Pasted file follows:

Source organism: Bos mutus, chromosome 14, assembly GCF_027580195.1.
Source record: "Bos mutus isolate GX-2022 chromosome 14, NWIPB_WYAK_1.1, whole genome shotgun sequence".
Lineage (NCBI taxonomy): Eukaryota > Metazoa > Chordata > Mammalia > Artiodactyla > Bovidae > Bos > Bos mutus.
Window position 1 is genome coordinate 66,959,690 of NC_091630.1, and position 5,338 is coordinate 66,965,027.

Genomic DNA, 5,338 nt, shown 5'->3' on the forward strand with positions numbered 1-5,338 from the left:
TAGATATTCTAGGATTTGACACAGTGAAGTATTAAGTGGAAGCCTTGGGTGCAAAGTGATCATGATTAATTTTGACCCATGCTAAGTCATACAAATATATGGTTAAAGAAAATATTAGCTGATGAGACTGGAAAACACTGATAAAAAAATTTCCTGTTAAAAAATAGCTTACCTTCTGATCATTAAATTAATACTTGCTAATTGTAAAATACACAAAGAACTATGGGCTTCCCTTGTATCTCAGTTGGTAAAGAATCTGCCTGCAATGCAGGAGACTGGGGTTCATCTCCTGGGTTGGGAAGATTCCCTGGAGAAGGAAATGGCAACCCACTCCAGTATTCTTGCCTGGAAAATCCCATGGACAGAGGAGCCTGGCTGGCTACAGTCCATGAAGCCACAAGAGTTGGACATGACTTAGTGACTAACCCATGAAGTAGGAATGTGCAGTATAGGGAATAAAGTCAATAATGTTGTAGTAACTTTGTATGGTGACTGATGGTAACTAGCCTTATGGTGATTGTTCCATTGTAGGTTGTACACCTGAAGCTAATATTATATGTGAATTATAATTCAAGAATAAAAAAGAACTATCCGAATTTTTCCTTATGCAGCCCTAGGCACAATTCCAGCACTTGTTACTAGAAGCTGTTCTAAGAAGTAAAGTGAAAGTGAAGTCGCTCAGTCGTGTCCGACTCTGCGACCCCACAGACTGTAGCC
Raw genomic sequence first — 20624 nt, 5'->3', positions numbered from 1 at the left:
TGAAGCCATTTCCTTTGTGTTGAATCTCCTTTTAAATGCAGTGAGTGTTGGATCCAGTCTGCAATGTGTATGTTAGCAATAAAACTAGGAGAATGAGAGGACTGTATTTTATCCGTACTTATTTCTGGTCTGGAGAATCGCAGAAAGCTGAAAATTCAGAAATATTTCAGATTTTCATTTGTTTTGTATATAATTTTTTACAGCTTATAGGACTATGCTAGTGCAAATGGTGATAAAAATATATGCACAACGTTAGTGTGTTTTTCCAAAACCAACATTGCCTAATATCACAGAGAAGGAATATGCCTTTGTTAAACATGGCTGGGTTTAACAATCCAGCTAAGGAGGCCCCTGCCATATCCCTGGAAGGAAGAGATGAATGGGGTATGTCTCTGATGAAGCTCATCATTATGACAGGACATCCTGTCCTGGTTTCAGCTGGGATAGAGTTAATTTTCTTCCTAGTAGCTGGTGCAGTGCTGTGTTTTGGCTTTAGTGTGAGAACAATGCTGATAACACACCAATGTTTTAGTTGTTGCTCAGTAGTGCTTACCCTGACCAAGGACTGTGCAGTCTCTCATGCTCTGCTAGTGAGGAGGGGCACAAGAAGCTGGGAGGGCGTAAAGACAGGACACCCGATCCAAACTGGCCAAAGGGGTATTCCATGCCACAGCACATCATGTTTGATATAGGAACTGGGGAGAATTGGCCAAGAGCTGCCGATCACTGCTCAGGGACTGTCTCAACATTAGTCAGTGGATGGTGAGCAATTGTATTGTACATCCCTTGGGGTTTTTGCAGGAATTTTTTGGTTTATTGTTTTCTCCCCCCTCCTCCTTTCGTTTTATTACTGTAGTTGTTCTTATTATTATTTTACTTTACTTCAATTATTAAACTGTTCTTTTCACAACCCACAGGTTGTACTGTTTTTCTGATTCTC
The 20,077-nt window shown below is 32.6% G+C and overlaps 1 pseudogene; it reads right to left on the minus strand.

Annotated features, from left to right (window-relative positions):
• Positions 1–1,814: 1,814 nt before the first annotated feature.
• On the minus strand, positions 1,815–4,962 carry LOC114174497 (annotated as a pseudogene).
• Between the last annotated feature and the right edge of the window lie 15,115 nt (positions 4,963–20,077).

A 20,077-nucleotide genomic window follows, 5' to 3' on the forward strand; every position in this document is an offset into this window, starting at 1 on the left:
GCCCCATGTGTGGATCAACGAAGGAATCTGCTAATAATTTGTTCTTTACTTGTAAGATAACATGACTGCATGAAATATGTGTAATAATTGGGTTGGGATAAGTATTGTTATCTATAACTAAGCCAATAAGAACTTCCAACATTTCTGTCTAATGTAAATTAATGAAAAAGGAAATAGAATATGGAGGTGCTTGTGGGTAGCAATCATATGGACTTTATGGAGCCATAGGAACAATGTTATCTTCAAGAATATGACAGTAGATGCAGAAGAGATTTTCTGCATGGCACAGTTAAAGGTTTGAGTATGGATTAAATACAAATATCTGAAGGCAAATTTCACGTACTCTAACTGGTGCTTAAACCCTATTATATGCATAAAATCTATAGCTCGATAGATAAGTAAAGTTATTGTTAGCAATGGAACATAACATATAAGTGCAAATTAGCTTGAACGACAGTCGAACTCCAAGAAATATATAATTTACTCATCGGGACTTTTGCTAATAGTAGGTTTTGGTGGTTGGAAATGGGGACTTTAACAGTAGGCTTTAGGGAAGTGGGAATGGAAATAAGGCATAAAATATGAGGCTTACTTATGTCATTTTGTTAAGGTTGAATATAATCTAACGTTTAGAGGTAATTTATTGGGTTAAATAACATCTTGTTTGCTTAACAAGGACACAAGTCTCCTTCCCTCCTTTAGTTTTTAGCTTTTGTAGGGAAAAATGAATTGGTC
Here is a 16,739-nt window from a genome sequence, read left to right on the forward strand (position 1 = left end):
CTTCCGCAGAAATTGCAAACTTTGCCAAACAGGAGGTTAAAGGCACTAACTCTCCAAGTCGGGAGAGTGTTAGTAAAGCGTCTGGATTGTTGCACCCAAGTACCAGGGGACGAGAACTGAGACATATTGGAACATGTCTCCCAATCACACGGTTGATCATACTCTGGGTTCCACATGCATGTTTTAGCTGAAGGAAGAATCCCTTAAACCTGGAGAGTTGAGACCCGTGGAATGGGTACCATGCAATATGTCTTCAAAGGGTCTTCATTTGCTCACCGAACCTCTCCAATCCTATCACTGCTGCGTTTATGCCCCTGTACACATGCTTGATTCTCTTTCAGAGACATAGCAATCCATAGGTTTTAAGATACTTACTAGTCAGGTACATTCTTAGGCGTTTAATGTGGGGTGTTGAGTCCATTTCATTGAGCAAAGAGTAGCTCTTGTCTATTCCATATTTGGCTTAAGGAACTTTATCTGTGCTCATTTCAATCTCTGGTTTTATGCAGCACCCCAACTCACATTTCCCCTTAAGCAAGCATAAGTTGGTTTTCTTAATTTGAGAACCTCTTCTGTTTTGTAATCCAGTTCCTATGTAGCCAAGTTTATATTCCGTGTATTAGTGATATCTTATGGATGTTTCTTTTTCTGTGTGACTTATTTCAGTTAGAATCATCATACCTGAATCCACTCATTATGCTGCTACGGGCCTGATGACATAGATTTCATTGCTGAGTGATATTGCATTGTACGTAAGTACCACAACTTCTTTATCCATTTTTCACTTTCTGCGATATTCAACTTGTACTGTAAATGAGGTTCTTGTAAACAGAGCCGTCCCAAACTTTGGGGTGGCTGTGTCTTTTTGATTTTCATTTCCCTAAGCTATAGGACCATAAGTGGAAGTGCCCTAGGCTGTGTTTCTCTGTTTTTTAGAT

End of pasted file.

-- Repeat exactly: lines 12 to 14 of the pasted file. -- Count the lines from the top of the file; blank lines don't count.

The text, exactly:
• On the minus strand, positions 1,815–4,962 carry LOC114174497 (annotated as a pseudogene).
• Between the last annotated feature and the right edge of the window lie 15,115 nt (positions 4,963–20,077).

A 20,077-nucleotide genomic window follows, 5' to 3' on the forward strand; every position in this document is an offset into this window, starting at 1 on the left: